My Think Weekend

My Think Weekend

I recently returned from 5 days alone at the cabin pictured above, with no cell service and no wifi. The amount of hard work I did was amazing.

This is for anyone who wants to make meaningful progress against stubborn self-held beliefs, unaccomplished goals or scary new projects.

My think weekend was inspired by Anthony Gustin and Bill Gates. Anthony is the CEO of Perfect Keto and Equip Foods (I work for PK) and he recently took 3.5 weeks off in the mountains to recharge, relax and reflect on the last few years of hyper growth. Watching him do this made me think I needed to reflect on 2019, my best year ever.

I also recently watched the Bill Gates documentary on Netflix, where he introduced the idea of a ‘Think Week’. Bill packs a bag of books, travels to a cabin, and spends an entire week reading, writing, drinking tons of Diet Coke and thinking. No technology.

Combining these two, I came up with a Think Weekend – 5 days, 4 nights in a remote cabin with no wifi and no cell service. I brought 12 books, 2 notebooks, lots of fitness equipment, and my computer/phone. Here’s the listing for the cabin I stayed in. It fit perfectly because it was just off the grid. I could drive into town for food, and there was a gym + sauna <10 minutes away.

Why no cell service and no wifi? I call this the In’N’Out Productivity Method. What’s on your activity menu in regular life? I’ll show you mine:

  1. exercise
  2. stretch
  3. meditate
  4. work on day job
  5. work on side hustle
  6. do code school
  7. read non fiction
  8. read fiction
  9. write
  10. record videos
  11. watch netflix
  12. watch amazon prime video
  13. watch youtube
  14. watch sports
  15. listen to podcasts
  16. drink with friends
  17. have dinner with friends
  18. socialize
  19. clean apartment
  20. visit with girlfriend
  21. cook food

Ok, you get the point. Now, let’s look at the activity menu while at the cabin:

  1. exercise
  2. stretch
  3. meditate
  4. read non fiction
  5. read fiction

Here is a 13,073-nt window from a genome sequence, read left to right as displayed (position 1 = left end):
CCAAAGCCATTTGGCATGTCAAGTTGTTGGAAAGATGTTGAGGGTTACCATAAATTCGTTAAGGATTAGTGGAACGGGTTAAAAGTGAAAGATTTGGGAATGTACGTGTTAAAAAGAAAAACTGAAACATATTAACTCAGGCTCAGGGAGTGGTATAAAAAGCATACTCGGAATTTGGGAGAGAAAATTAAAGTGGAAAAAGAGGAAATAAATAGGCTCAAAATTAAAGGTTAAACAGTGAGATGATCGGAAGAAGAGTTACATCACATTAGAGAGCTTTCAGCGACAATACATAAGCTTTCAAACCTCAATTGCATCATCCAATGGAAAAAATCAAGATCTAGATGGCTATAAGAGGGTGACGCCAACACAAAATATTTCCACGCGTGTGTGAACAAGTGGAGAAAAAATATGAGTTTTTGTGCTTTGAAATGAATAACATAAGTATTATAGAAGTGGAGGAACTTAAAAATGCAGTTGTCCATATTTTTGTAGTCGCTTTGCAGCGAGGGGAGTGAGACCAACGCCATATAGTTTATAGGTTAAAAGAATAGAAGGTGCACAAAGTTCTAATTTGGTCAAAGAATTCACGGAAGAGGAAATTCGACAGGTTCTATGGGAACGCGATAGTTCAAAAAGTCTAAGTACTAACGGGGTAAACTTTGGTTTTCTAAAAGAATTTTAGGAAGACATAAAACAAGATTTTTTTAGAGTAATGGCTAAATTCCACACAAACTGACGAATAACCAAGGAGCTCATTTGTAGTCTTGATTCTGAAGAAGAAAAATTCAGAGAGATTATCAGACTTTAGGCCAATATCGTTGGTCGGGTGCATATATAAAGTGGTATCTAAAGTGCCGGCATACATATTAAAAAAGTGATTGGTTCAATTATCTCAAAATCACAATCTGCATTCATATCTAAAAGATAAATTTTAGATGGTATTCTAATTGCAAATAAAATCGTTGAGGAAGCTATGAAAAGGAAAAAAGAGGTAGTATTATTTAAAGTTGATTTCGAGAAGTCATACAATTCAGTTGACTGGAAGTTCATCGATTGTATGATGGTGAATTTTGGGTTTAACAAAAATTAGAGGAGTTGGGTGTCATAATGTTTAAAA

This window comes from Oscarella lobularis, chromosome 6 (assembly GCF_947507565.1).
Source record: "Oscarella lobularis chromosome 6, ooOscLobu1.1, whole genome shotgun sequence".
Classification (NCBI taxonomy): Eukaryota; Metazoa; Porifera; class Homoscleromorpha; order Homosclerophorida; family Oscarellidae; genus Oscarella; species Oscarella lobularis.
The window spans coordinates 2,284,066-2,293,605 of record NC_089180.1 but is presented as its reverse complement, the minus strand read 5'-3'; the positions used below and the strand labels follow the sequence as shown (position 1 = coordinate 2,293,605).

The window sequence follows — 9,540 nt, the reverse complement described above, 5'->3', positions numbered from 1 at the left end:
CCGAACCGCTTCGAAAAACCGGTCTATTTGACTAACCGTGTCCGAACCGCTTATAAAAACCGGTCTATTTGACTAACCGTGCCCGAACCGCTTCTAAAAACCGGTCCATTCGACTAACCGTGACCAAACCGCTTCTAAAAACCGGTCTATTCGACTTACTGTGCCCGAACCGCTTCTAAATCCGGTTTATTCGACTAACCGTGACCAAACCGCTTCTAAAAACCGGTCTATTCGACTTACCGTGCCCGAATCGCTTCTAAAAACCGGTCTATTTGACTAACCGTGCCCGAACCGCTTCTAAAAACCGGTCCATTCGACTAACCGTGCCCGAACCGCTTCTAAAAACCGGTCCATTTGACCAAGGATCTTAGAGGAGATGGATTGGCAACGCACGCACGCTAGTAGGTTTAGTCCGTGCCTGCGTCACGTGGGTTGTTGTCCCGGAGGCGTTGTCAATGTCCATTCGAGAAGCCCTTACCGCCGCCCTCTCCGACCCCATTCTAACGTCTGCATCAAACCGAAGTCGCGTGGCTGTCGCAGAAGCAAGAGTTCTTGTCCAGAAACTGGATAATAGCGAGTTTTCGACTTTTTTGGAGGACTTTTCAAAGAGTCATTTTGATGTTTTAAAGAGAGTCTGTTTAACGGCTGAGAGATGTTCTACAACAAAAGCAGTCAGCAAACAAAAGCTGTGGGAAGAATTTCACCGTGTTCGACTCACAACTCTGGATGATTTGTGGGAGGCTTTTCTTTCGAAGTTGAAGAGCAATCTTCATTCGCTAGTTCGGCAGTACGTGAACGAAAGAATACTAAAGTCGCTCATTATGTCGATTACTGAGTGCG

6. listen to podcasts
  7. write
  8. record videos
  9. cook food

Just like In’N’Out, I reduced my menu drastically. The first result is boredom. None of them are incredibly exciting at first. I started every day with 1-2-3, in that order. You can only do so much of them per day.

Day 1, I listened to a lot of podcasts and read Jack Ryan fiction, but they slowly got less interesting. I unpacked my books and fitness equipment. Allowed myself to do nothing and ease into it.

Day 2, started journaling and writing in Notes offline mode. Began 2019 Year in Review. I felt the urge to procrastinate but nothing was attractive to procrastinate with – podcasts and fiction used up. Continued to write. Got in bed at 7:45, just to have another chance to get out of the cabin and work out/exercise/mobilize/sauna.

Day 3, magic happened. Stopped thinking about procrastinating because there were no outlets. Focused reflection on 2019, what went well, and what didn’t. Identified behaviors to do more of and less of. Also picked people to invest more in and less in. Started 2020 goals. Finished 4 Hour Work Week and all exercises.

Day 4, painful introspection. Why haven’t I learned to code yet? Why aren’t I running a consumer wellness company yet? Identify blockers. Get urge to run away from them. Nowhere to go. Try the 5 levels of why? Identify self-limiting beliefs. Attack them, sit with them. Breakthroughs! Create 3 versions of morning and evening routines. Committed to them. Read 4 Hour Body. Committed to a nutrition plan.

Day 5, bit stir crazy. Leave cabin 2x to talk to my girlfriend. Start disliking using my phone. Turn off all notifications, only calls will reach me. Arrive at core four 2020 objectives. Identify specific action steps within the four. Identify potential blockers, and list solutions. Make huge follow-up to do list to get started. Drive home.

I got back to my parent’s house in Oregon a new man. I had done painful introspection for 3 days that exceeded the entire year combined. I realized that activity selection is relative. If your menu only includes 5 things, well then reading fiction becomes 10x more attractive. That was my little cheat, going to read Jack Ryan. Unlike TV, it does get old for me. Back to the hard work. Smaller menu will inevitably lead to more of each item.

At first, you might be bored. At first, you might look at this menu and say, I’m not hungry for a burger. But in time, and with space, you will crave something.

In the void, my brain gravitated toward big, scary, important goals.

Create your void – and let me know how it goes.

Thanks for reading,

Will “Team Health” McLellarn